• Under certain limited circumstances a tax lien can attach to your personal property and real estate. (Section 362(b)(9)(D).)

e. Residential Leases:

The automatic stay stops your landlord from taking away your right to your rental, for a period of time anyway. If your landlord has taken legal action to remove you from rental premises and has NOT yet gotten a judgment for possession of the premises, your bankruptcy filing will stop that proceeding and will stop the landlord from removing you. But an eviction is NOT stopped if the landlord “has obtained before the date of the filing of the bankruptcy petition, a judgment for possession of such property against the debtor.” (Section 362(b)(22).)

f. “Endangerment of Property” and “Illegal Use of Controlled Substances”:

A residential landlord doesn’t necessarily need a judgment of possession. If it believes that you are either endangering the rental property or there’s an illegal used of a controlled substance on the property, it can certify this to the bankruptcy court. If you don’t object the landlord gets relief from stay to evict you. If you object and prevail, the automatic stay protection continues. (Section 362(b)(23).)

6. Losing the Automatic Stay through a Prior Bankruptcy Filing

You could you lose the automatic stay as to all of your creditors (not just one creditor filing a motion for relief from stay). That could happen if:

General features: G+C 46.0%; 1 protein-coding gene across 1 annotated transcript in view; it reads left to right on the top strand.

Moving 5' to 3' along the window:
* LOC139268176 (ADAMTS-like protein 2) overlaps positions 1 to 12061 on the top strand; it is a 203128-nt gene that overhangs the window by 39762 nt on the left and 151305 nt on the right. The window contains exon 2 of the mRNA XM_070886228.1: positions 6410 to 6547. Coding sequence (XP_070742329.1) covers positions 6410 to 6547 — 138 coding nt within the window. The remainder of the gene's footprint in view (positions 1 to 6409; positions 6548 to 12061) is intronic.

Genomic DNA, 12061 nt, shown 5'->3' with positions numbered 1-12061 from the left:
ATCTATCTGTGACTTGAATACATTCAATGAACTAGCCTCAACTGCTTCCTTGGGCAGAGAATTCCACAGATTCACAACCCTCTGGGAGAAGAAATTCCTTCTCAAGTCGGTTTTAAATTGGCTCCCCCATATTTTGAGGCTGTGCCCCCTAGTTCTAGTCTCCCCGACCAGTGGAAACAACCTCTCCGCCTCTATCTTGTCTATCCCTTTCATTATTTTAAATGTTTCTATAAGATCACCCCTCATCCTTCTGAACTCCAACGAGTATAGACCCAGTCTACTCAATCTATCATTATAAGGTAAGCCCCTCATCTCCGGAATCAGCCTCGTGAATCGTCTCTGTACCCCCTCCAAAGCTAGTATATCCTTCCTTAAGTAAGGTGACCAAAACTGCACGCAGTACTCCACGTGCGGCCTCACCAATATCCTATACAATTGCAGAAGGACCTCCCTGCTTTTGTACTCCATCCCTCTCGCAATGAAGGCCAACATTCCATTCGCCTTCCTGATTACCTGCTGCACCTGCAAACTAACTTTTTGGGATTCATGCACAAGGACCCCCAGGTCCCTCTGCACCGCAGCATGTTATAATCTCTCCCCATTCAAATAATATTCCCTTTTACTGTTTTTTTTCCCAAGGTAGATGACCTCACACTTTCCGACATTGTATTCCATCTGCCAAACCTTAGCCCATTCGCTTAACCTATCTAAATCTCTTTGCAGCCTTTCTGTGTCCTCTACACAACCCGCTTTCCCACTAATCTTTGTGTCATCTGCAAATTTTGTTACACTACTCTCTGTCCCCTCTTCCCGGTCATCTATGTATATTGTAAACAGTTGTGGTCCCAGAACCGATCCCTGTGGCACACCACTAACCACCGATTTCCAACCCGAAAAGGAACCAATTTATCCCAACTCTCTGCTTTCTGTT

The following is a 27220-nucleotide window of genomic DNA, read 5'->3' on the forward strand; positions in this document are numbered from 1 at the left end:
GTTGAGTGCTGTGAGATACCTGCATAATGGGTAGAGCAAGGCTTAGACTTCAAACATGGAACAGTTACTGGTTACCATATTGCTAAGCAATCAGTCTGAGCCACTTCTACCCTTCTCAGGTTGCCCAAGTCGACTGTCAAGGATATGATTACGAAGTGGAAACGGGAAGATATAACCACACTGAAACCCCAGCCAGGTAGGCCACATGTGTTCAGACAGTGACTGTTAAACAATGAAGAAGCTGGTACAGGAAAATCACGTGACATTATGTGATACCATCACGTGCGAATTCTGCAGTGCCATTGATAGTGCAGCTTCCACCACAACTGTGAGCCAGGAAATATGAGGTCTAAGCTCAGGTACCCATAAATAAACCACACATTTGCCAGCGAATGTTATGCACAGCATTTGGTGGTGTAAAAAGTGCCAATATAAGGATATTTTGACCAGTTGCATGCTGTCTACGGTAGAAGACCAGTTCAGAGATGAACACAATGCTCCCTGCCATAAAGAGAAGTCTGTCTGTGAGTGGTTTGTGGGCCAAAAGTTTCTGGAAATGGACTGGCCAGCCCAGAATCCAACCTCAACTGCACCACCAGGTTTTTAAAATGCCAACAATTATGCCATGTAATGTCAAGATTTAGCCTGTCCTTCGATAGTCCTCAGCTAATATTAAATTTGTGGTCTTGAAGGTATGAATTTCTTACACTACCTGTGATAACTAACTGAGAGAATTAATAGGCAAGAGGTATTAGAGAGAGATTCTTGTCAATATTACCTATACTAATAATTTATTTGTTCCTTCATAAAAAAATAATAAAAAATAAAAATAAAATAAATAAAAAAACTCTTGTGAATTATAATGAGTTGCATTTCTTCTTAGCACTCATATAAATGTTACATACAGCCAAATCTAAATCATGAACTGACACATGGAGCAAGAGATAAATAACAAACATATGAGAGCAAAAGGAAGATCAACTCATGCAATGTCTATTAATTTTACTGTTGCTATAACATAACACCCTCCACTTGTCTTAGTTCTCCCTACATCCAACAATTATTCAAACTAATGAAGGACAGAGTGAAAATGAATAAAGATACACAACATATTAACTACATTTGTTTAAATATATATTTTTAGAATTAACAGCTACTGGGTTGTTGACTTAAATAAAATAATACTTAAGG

• during the one-year period before filing a new case you were in a prior bankruptcy case; and
  • that prior case was “dismissed” (thrown out and/or closed before it was completed).

Then the automatic stay could altogether terminate 30 days after filing your new case.

However, the automatic stay would remain in force if within those 30 days you established with the bankruptcy court that your present bankruptcy case was filed in good faith. (Section 362(c)(3) of the Bankruptcy Code)

7. Lack of the Automatic Stay through Multiple Bankruptcy Filings

You could file bankruptcy and not receive the protection of the automatic stay from the beginning. That could happen if:

  • during the one-year period before filing a new case you were in two or more prior bankruptcy cases, and
  • those prior cases were “dismissed” (thrown out and/or closed before being completed).

Then the automatic stay “shall not go into effect upon the filing of the later case.”

However, the automatic stay would come into force once you established with the bankruptcy court that your present bankruptcy case was filed in good faith..” (Section 362(c)(4))